We agree with the petitioner that Article 144 of the New Civil Code does not apply in the present case. This Court in Tumlos v. Fernandez[32] held that
Article 144 of the New Civil Code applies only to a relationship between a man and a woman who are not incapacitated to marry each other, or to one in
which the marriage of the parties is void from the very beginning. It does not apply to a cohabitation that is adulterous or amounts to concubinage, for it
would be absurd to create a co-ownership where there exists a prior conjugal partnership or absolute community between the man and his lawful wife. In
this case, the petitioner admitted that when she and Eduardo cohabited, the latter was incapacitated to marry her.

Article 148 of the Family Code of the Philippines, on which the petitioner anchors her claims, provides as follows:

Art. 148. In cases of cohabitation not falling under the preceding Article, only the properties acquired by both of the parties through their actual joint
contribution of money, property, or industry shall be owned by them in common in proportion to their respective contributions. In the absence of proof to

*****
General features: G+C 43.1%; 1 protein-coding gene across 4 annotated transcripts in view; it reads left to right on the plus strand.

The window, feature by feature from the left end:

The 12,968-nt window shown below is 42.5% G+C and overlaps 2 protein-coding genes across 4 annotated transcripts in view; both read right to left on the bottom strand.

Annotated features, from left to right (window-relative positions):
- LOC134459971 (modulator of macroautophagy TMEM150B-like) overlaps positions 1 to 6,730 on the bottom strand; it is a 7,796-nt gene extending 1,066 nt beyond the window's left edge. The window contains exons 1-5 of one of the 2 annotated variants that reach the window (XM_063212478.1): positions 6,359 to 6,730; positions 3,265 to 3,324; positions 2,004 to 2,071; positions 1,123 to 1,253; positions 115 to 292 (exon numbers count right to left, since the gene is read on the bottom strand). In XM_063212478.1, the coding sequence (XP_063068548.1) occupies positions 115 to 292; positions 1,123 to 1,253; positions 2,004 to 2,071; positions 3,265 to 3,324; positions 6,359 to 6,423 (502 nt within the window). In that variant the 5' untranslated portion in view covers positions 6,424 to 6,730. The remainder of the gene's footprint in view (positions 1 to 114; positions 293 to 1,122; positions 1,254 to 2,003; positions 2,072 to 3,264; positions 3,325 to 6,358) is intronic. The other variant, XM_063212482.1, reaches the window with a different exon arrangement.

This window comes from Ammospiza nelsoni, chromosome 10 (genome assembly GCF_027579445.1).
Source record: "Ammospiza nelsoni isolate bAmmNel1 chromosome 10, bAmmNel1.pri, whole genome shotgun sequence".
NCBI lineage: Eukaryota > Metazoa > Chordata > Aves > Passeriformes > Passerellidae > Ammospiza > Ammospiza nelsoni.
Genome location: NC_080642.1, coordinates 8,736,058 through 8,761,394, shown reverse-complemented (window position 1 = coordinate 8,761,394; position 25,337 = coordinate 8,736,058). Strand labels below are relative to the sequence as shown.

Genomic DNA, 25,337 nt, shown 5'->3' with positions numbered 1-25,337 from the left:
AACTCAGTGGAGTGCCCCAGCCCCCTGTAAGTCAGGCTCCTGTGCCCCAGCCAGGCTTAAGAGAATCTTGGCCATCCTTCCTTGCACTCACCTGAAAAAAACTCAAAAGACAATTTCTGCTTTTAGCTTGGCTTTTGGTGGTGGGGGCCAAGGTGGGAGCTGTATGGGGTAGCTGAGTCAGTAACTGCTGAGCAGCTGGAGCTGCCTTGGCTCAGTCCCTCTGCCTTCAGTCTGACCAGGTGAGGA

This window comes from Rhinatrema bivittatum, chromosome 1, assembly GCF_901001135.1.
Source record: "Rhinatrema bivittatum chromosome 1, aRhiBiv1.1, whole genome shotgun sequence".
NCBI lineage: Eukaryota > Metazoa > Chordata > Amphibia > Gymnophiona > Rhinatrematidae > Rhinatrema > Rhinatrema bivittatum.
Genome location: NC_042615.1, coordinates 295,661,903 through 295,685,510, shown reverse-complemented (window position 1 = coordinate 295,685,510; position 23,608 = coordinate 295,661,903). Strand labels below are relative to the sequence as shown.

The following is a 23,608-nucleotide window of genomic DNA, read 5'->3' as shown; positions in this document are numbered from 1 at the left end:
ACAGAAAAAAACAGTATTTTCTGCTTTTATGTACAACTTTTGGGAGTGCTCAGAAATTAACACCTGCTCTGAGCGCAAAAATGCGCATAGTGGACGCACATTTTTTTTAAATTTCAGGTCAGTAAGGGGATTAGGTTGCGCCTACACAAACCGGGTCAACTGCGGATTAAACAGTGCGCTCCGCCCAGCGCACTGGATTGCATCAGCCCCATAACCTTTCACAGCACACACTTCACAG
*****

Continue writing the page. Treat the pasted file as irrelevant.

the contrary, their contributions and corresponding shares are presumed to be equal. The same rule and presumption shall apply to joint deposits of
money and evidences of credit.

If one of the parties is validly married to another, his or her share in the co-ownership shall accrue to the absolute community or conjugal partnership
existing in such valid marriage. If the party who acted in bad faith is not validly married to another, his or her share shall be forfeited in the manner
provided in the last paragraph of the preceding Article.

The foregoing rules on forfeiture shall, likewise, apply even if both parties are in bad faith.

Indeed, the Family Code has filled the hiatus in Article 144 of the New Civil Code by expressly regulating in Article 148 the property relations of couples
living in a state of adultery or concubinage. Under Article 256 of the Family Code, the law can be applied retroactively if it does not prejudice vested or
acquired rights. The petitioner failed to prove that she had any vested right over the property in question.[33]

Since the subject property was acquired during the subsistence of the marriage of Eduardo and Carmelita, under normal circumstances, the same
should be presumed to be conjugal property.[34] Article 105 of the Family Code of the Philippines provides that the Code shall apply to conjugal
partnership established before the code took effect, without prejudice to vested rights already acquired under the New Civil Code or other laws.[35]